Some apps are complicated, beautiful beasties that take a while to master and cost a fair bit. Then there are apps that are simplistic, easy to learn, yet can become far more addictive than the intricately designed ones.
When looking for apps to review for this column, I sometimes have to find ones that I can try out quickly without going through pages of instructions or multiple tutorials. Enter the Hue Ball app.
It doesn’t get much simpler than Hue Ball. In fact, it seems to think it’s so easy to pick up, that it offers no assistance whatsoever. I wasn’t sure I was so keen on going into it headfirst without some sort of guidance, but then I thought “Vicki! This is your moment! Sink or swim! Do or die!” I took a deep breath, jumped in, and prepared to discover what Hue Ball was all about.
How it works
From the moment you open the app, you are faced with a multi-layered circle and the word “PLAY” in the middle. You can absolutely tap on the three icons along the bottom of the screen, go bananas, but help is not at hand.
The first icon, which looks like lots of interlocking circles, takes you to the leader board and a challenges list. The top player had around 477 points when I looked. That didn’t seem like much, as I had nothing to compare it to before I played. After my first two attempts, my respect for the leader went through the roof. That guy was a god!
The challenges section is for friends to challenge you, allowing you possibly to win achievement points … or disappear into a pit of despair. One of the two.
The “i” icon in the bottom middle of the screen just leads to information about who provided the music and who created the app. Whoop-eh-dee-do-dah. How about door number three?
Well, the cogs that, as usual, reference the area where you can change settings, do not disappoint. Here you can turn the music and sounds on and off, and if you haven’t purchased the full version, you can do so here to remove the ads. Know what you can’t do? Find instructions.
So once you’ve spent a bit of time exploring all of these options, you can’t put off playing the game any longer. Tap “PLAY” and go!
What you’ll see are a few stationary disks on the screen, and what looks like a cannon swinging back and forth through about 270 degrees. When you tap the cannon, it sends a similar disk flying out at an angle, and you’ll soon gather that you need it to hit the stationary ones to gain points.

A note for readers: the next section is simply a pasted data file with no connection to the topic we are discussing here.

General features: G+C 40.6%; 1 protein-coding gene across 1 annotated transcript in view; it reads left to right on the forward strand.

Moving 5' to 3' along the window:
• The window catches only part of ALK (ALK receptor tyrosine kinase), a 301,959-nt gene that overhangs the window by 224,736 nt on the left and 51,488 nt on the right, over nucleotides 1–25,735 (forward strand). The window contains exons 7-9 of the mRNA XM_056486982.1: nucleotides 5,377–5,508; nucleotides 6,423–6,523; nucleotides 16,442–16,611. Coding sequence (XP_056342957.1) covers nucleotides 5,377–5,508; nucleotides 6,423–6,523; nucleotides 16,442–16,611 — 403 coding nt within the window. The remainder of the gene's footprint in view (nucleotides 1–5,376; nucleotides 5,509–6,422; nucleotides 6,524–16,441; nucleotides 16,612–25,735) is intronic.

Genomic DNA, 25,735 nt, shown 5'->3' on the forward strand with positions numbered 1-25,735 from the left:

As you’re sending ammo flying out, you’ll also see a pale green large circle starting to close in on the game space. At the same time, your moving disks will begin to slow down and will finally become stationary like the others.
The green circle is your timer, and when it runs out, the remaining disks on the screen gain another layer. When you start shooting again, you’ll see that you have to strike those disks twice to get the points.
You’ll learn to start bouncing things off walls to get multiple hits and better angles. You’ll also wonder what that heart symbol in the bottom right hand corner does … until you realize that every time a circle makes it down to the line, it makes a not so attractive noise, and the heart symbol reacts. That’s the sound of you losing lives.
In theory, you can keep going forever. The timer isn’t the problem as much as the heart thingy is. Therefore, the best advice is to shoot as far up as you can so your ammunition doesn’t make it back down. Of course, if you don’t eliminate enough disks, they’ll get multiple layers and take up enough space that you won’t have any choice; but one worry at a time. You’ll know they’re too large when they start turning into skulls – never a good sign.
When I played it
Honestly, at the beginning I was pretty stumped. I was trying to shoot disks out randomly, but because I wasn’t hitting anything, I wasn’t getting how the game worked. That pale green shadow closing in on the center didn’t help either. I just felt like so much was going on at once. I was panicking, but I didn’t know why. Anyone would have thought there were real lives on the line.
It was only after about three attempts that I understood some of what had to be done, as my aim actually created a hit, which in turn released a floating “+1” announcement. I had a point! Yay!
I confess that I did take a look at the Internet to see if it could shed some light on those extra layers the disks were gaining, and the heart at the bottom. I probably would have figured it out for myself, but hey – I had a column to write.
At least my research helped me see why I was losing lives so quickly.
Hue Ball has many addictive qualities, and when you’re good with how it works, you’ll spend the rest of your time trying to master it and get on that leader board. I played it about 10 times and my highest score was 18. Certainly puts that top person with 477 in perspective. I’ve got a lot of work to do.
Pros: Free. Fun. Addictive.
Cons: No instructions.
Hue Ball by Unept
- Cost: Free ($1.99 to remove ads)
- Seller: Artunian Group, LLC
- Devices: iOS and Android
- Rating: E for Everyone
- Three stars